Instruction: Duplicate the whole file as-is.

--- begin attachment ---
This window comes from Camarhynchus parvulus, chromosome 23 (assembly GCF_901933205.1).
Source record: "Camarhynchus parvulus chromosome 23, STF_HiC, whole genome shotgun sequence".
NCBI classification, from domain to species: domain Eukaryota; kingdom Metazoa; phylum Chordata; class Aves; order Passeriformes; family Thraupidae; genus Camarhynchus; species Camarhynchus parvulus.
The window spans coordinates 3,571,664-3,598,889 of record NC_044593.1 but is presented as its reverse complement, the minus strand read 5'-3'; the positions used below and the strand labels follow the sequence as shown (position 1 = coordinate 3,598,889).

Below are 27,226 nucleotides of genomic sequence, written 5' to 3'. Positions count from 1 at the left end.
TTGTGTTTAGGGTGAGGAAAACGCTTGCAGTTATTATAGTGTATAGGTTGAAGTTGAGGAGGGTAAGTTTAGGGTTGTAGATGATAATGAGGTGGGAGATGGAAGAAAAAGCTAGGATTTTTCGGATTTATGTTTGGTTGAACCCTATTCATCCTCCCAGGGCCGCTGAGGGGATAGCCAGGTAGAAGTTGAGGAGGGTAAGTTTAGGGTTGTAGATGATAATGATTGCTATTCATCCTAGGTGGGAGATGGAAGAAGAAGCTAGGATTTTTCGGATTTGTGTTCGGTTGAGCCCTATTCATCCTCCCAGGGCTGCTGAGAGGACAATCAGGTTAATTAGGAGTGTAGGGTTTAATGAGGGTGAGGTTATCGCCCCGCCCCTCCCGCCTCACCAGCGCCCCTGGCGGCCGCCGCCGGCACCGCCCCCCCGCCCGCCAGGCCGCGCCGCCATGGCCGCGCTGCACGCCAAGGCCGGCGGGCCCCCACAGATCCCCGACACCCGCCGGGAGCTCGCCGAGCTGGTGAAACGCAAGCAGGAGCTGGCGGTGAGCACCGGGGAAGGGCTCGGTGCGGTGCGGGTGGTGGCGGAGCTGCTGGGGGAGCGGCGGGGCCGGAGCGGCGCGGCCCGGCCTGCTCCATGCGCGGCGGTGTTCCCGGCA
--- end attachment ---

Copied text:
This window comes from Camarhynchus parvulus, chromosome 23 (assembly GCF_901933205.1).
Source record: "Camarhynchus parvulus chromosome 23, STF_HiC, whole genome shotgun sequence".
NCBI classification, from domain to species: domain Eukaryota; kingdom Metazoa; phylum Chordata; class Aves; order Passeriformes; family Thraupidae; genus Camarhynchus; species Camarhynchus parvulus.
The window spans coordinates 3,571,664-3,598,889 of record NC_044593.1 but is presented as its reverse complement, the minus strand read 5'-3'; the positions used below and the strand labels follow the sequence as shown (position 1 = coordinate 3,598,889).

Below are 27,226 nucleotides of genomic sequence, written 5' to 3'. Positions count from 1 at the left end.
TTGTGTTTAGGGTGAGGAAAACGCTTGCAGTTATTATAGTGTATAGGTTGAAGTTGAGGAGGGTAAGTTTAGGGTTGTAGATGATAATGAGGTGGGAGATGGAAGAAAAAGCTAGGATTTTTCGGATTTATGTTTGGTTGAACCCTATTCATCCTCCCAGGGCCGCTGAGGGGATAGCCAGGTAGAAGTTGAGGAGGGTAAGTTTAGGGTTGTAGATGATAATGATTGCTATTCATCCTAGGTGGGAGATGGAAGAAGAAGCTAGGATTTTTCGGATTTGTGTTCGGTTGAGCCCTATTCATCCTCCCAGGGCTGCTGAGAGGACAATCAGGTTAATTAGGAGTGTAGGGTTTAATGAGGGTGAGGTTATCGCCCCGCCCCTCCCGCCTCACCAGCGCCCCTGGCGGCCGCCGCCGGCACCGCCCCCCCGCCCGCCAGGCCGCGCCGCCATGGCCGCGCTGCACGCCAAGGCCGGCGGGCCCCCACAGATCCCCGACACCCGCCGGGAGCTCGCCGAGCTGGTGAAACGCAAGCAGGAGCTGGCGGTGAGCACCGGGGAAGGGCTCGGTGCGGTGCGGGTGGTGGCGGAGCTGCTGGGGGAGCGGCGGGGCCGGAGCGGCGCGGCCCGGCCTGCTCCATGCGCGGCGGTGTTCCCGGCA